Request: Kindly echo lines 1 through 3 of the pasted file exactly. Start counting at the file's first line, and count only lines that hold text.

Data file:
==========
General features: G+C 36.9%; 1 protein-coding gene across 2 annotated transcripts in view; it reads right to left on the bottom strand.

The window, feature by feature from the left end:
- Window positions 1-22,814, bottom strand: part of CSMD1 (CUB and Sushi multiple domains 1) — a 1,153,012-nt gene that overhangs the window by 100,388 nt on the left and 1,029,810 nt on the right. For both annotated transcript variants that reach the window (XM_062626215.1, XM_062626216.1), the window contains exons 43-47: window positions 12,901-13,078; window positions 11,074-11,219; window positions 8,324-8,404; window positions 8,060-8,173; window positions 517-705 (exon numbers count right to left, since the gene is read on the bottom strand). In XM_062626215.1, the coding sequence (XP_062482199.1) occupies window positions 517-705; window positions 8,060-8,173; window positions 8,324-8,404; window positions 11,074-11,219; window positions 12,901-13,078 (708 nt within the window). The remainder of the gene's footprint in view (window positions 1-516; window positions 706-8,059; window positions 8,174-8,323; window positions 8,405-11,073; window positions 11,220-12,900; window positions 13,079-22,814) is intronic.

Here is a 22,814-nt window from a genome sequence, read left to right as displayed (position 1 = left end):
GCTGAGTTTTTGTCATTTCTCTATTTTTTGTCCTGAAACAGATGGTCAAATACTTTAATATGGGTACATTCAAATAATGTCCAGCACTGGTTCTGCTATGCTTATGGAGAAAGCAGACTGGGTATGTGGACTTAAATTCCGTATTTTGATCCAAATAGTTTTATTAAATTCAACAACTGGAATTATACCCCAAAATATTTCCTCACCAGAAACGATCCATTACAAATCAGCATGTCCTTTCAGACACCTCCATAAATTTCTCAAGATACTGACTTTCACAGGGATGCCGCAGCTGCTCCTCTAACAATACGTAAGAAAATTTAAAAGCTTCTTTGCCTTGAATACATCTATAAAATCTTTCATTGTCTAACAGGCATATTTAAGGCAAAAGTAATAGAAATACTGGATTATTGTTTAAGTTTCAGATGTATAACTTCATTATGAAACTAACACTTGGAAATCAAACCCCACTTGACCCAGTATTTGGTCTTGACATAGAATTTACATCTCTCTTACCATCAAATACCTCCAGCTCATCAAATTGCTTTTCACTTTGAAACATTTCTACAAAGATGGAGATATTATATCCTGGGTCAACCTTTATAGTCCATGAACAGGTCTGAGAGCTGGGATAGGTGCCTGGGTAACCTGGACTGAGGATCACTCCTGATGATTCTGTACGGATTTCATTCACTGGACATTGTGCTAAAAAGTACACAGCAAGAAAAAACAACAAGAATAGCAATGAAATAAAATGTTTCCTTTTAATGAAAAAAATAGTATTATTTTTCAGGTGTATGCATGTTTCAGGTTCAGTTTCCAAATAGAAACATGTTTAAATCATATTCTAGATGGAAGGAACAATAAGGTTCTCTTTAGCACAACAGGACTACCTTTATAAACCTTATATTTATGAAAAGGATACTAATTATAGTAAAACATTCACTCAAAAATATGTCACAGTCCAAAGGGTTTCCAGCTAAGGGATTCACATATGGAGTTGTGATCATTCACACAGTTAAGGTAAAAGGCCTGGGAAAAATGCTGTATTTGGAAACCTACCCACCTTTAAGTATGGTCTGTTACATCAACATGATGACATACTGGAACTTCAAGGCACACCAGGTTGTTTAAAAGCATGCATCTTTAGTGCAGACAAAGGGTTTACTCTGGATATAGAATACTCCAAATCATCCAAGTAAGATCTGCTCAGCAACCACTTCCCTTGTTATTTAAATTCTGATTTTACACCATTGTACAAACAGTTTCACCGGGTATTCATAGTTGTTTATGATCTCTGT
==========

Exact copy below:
General features: G+C 36.9%; 1 protein-coding gene across 2 annotated transcripts in view; it reads right to left on the bottom strand.

The window, feature by feature from the left end:
- Window positions 1-22,814, bottom strand: part of CSMD1 (CUB and Sushi multiple domains 1) — a 1,153,012-nt gene that overhangs the window by 100,388 nt on the left and 1,029,810 nt on the right. For both annotated transcript variants that reach the window (XM_062626215.1, XM_062626216.1), the window contains exons 43-47: window positions 12,901-13,078; window positions 11,074-11,219; window positions 8,324-8,404; window positions 8,060-8,173; window positions 517-705 (exon numbers count right to left, since the gene is read on the bottom strand). In XM_062626215.1, the coding sequence (XP_062482199.1) occupies window positions 517-705; window positions 8,060-8,173; window positions 8,324-8,404; window positions 11,074-11,219; window positions 12,901-13,078 (708 nt within the window). The remainder of the gene's footprint in view (window positions 1-516; window positions 706-8,059; window positions 8,174-8,323; window positions 8,405-11,073; window positions 11,220-12,900; window positions 13,079-22,814) is intronic.